Inclusion of Floc Growth in a Simple River Mouth Plume Model and Its Effect on Deposition Rate and Deposit Pattern

Tuesday, 16 December 2014: 2:40 PM
Kyle Strom, University of Houston, Houston, TX, United States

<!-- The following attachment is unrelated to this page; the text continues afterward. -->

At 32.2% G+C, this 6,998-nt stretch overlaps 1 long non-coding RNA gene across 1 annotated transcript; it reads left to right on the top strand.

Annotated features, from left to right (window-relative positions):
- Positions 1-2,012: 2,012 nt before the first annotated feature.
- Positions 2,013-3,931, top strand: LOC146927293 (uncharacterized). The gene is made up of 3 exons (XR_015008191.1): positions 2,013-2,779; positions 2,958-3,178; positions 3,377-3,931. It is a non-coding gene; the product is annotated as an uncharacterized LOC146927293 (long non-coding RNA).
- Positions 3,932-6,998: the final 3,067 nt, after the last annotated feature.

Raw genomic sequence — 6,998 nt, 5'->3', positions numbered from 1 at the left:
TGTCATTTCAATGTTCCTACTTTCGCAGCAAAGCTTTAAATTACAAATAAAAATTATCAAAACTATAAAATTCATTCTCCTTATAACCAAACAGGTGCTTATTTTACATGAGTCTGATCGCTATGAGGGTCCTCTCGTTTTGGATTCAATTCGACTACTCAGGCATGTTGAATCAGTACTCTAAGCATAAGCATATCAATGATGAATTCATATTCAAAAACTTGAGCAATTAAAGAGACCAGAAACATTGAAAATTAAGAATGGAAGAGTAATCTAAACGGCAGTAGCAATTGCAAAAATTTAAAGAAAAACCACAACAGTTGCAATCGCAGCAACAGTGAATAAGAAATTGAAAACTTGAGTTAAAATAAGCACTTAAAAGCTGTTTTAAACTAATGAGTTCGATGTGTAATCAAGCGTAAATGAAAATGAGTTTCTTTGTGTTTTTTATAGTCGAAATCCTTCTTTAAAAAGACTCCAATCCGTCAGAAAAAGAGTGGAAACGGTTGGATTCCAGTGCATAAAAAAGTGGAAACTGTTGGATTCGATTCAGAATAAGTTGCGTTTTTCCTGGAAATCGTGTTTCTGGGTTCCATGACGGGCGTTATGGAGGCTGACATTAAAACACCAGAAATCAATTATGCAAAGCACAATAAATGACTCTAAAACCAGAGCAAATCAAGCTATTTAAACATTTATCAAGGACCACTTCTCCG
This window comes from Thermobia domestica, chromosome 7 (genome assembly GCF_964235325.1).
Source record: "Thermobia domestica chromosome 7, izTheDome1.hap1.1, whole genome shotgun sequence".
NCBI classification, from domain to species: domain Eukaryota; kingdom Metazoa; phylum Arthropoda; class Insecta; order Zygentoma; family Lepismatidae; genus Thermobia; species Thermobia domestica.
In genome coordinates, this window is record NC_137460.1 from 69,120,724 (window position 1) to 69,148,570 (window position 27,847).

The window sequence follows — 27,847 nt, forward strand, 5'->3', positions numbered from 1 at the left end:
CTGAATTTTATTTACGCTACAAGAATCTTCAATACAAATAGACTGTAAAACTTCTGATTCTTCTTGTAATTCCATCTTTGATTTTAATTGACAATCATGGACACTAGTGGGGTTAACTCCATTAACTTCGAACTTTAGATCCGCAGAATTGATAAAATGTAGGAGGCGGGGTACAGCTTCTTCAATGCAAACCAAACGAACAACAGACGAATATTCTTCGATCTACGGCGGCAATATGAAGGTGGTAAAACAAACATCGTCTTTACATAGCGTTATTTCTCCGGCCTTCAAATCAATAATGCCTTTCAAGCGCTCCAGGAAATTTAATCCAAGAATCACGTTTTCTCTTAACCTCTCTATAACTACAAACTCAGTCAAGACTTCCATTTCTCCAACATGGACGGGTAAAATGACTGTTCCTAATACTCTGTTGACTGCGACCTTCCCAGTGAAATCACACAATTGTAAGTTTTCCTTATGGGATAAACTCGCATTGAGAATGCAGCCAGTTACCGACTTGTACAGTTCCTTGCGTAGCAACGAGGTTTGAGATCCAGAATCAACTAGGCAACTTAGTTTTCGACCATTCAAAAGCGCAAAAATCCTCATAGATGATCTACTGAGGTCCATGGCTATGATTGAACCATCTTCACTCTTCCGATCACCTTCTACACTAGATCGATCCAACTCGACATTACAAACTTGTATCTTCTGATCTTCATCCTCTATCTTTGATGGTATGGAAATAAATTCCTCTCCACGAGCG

Rivers are the primary conduits for delivery of sediments and organic matter to the sea. This is visually evident when sediment-laden rivers enter coastal waters, producing sediment plumes. The sediment and organic material from such plumes may deposit and be preserved in estuarine and deltaic zones, or may be carried and mixed by ocean currents to deposit elsewhere on the shelf. Both of these outcomes are governed in large part by depositional mechanics that are dependent, at least in part, on the settling velocity of the sediment. This is especially true in modeling, where the settling velocity has been noted to be the primary controlling parameter for accurate prediction of depositional patters from river plumes. Settling velocity is largely controlled by grain size, shape, and density, which for mud can be quite dynamic due to the process of flocculation. Flocculation yields mud aggregates of variable size and density that may be dependent on the turbulent energy and salt levels under which they were formed. Since turbulent energy and salinity both change in river mouth jet/plumes, the dynamic flocculation process may exert significant control on the eventual distribution of sediment in these zones. In this study, two different approaches to floc modeling are integrated into a steady-state river mouth plume integral model. The two floc models are (1) a version of the Winterwerp (1998) model, and (2) a condition-dependent equilibrium floc size model similar to what is typically used in large-scale 2 and 3D hydraulic and sediment transport simulations. Inclusion of these two models into the buoyant river-mouth plume equations allows for the settling velocity of the mud to be functionally tied to the turbulent shear rate and suspended sediment concentration. The concentration and deposition rates are then compared through the plume both without and with the inclusion of the two different floc treatments. The role that entrainment of ambient fluid plays in the flocculation predictions is explored, and the broad change in deposit patters due to inclusion of flocs is also examined.